Relocation Unemployment Eligibility
If you quit your job for good reason, you should be able to receive unemployment benefits. But if you quit your job just to relocate, you might not be eligible for unemployment. Consider this: You have been working for quite some time, yet you want another adventure and decide to quit your current job and relocate to another state. Quitting your job because you want something else, may not be a good enough reason to convince the unemployment hearing officer that you are entitled to unemployment benefits. Unemployment due to spouse relocation is likely to keep your eligibility intact. For example, if you are a military spouse and you must quit your job to follow your spouse to another duty location, you will likely be eligible to receive unemployment benefits. The key phrase is "through no fault of your own," which really just boils down to you didn't have a choice. Usually, wanting a new adventure is not one of the acceptable reasons for you to quit your job and to still qualify to collect unemployment. If that were the case, the number of employees who quit their jobs just because they want something different, would collect unemployment benefits and eventually, they'd bankrupt the system. If you need to discuss your reason for leaving a job, and if relocation is the basis for your decision, get an official answer from an unemployment specialist to make sure that you receive the benefits to which you may be entitled.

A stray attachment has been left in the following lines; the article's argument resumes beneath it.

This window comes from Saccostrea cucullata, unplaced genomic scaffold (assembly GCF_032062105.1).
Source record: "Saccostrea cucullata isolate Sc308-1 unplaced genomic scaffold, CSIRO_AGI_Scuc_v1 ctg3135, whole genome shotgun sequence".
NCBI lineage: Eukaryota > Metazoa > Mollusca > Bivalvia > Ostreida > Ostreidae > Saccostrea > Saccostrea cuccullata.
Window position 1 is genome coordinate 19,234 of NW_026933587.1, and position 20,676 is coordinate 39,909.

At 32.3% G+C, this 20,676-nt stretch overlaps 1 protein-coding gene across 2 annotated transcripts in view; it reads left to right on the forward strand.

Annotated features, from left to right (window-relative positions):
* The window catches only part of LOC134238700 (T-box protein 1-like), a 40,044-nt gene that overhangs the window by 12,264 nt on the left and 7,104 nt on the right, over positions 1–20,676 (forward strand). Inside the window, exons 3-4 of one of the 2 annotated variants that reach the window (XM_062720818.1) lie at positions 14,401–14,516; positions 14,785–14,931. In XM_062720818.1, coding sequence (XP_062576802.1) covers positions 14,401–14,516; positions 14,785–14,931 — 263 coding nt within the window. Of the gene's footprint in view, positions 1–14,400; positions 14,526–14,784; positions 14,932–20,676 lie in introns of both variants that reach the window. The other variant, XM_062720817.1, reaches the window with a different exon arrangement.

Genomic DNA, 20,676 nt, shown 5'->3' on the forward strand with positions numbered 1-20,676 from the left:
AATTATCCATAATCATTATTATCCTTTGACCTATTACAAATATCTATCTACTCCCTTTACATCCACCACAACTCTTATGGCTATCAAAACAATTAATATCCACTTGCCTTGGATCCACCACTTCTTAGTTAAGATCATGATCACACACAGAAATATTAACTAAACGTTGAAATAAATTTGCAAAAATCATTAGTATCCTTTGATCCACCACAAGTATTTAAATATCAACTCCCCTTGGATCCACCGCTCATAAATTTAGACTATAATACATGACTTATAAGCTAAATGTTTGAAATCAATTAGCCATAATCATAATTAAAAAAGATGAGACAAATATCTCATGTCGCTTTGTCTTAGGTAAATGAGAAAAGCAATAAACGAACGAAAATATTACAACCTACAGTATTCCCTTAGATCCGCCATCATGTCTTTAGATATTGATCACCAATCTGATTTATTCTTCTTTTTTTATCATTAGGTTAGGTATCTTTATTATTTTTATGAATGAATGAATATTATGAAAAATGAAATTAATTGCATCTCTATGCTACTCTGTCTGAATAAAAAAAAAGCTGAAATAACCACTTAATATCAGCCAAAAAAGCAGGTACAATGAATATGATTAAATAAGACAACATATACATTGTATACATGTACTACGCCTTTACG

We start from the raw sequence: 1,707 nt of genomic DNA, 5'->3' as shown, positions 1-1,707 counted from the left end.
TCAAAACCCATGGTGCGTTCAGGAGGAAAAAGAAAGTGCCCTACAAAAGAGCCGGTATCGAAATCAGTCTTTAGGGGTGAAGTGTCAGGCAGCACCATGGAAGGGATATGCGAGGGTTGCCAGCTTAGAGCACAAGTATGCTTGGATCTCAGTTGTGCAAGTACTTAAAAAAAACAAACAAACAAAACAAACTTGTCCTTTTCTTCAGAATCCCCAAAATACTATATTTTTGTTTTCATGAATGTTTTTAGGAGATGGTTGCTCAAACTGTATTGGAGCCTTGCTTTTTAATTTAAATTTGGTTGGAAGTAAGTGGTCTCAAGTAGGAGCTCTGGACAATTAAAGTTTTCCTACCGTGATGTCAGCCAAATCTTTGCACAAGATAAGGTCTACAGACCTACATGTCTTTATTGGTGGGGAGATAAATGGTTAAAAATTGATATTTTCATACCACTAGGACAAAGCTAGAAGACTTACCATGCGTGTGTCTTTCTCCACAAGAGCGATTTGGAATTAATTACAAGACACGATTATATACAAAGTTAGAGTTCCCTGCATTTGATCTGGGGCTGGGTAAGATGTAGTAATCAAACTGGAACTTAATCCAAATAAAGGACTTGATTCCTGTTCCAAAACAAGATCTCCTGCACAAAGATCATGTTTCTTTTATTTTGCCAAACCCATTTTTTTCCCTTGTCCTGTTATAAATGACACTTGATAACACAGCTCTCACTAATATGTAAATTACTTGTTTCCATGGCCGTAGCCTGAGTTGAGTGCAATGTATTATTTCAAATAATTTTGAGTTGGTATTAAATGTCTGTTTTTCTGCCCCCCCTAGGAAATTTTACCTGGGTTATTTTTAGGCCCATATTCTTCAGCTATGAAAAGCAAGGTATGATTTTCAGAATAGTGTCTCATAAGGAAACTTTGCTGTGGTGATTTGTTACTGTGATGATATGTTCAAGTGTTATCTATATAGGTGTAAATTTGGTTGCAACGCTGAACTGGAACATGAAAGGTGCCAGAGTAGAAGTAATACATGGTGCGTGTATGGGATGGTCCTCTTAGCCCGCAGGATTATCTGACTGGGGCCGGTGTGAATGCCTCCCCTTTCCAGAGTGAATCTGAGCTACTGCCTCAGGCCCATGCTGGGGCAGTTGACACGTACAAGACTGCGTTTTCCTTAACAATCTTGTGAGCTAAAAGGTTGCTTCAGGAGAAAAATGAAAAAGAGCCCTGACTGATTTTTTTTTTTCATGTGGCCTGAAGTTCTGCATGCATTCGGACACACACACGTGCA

Can You Qualify for Unemployment in Texas Due to Relocation?→
Can I Get Unemployment if I Quit My Job in the State of Oregon?→
Can I Take 401(k) Disbursements While I Am on Unemployment in Indiana?→
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Reasons to Reopen an Unemployment Claim→
Is Filing for Unemployment Bad?→
- U.S. Department of Labor: Unemployment Compensation
- Nolo: Unemployment Benefits: How Much Will You Get -- and For How Long?
- State of Missouri: Department of Labor & Industrial Relations: Eligibility for Unemployment Benefits
- Bekins Moving Solutions: Can I Get Unemployment If I Relocate?
- National Conference of State Legislatures: Unemployment
Ruth Mayhew has been writing since the mid-1980s, and she has been an HR subject matter expert since 1995. Her work appears in "The Multi-Generational Workforce in the Health Care Industry," and she has been cited in numerous publications, including journals and textbooks that focus on human resources management practices. She holds a Master of Arts in sociology from the University of Missouri-Kansas City. In addition, she earned both the SHRM-Senior Certified Professional (SHRM-SCP), through the Society for Human Resource Management, and certification as a Senior Professional Human Resources (SPHR) through the Human Resources Certification Institute. Ruth also is certified as a facilitator for the Center for Creative Leadership Benchmarks 360 Assessment Suite, and is a Logical Operations Modern Classroom Certified Trainer. Ruth resides in North Carolina and works from her office in the nation's capital, Washington, D.C. <!--StartFragment--><!--EndFragment-->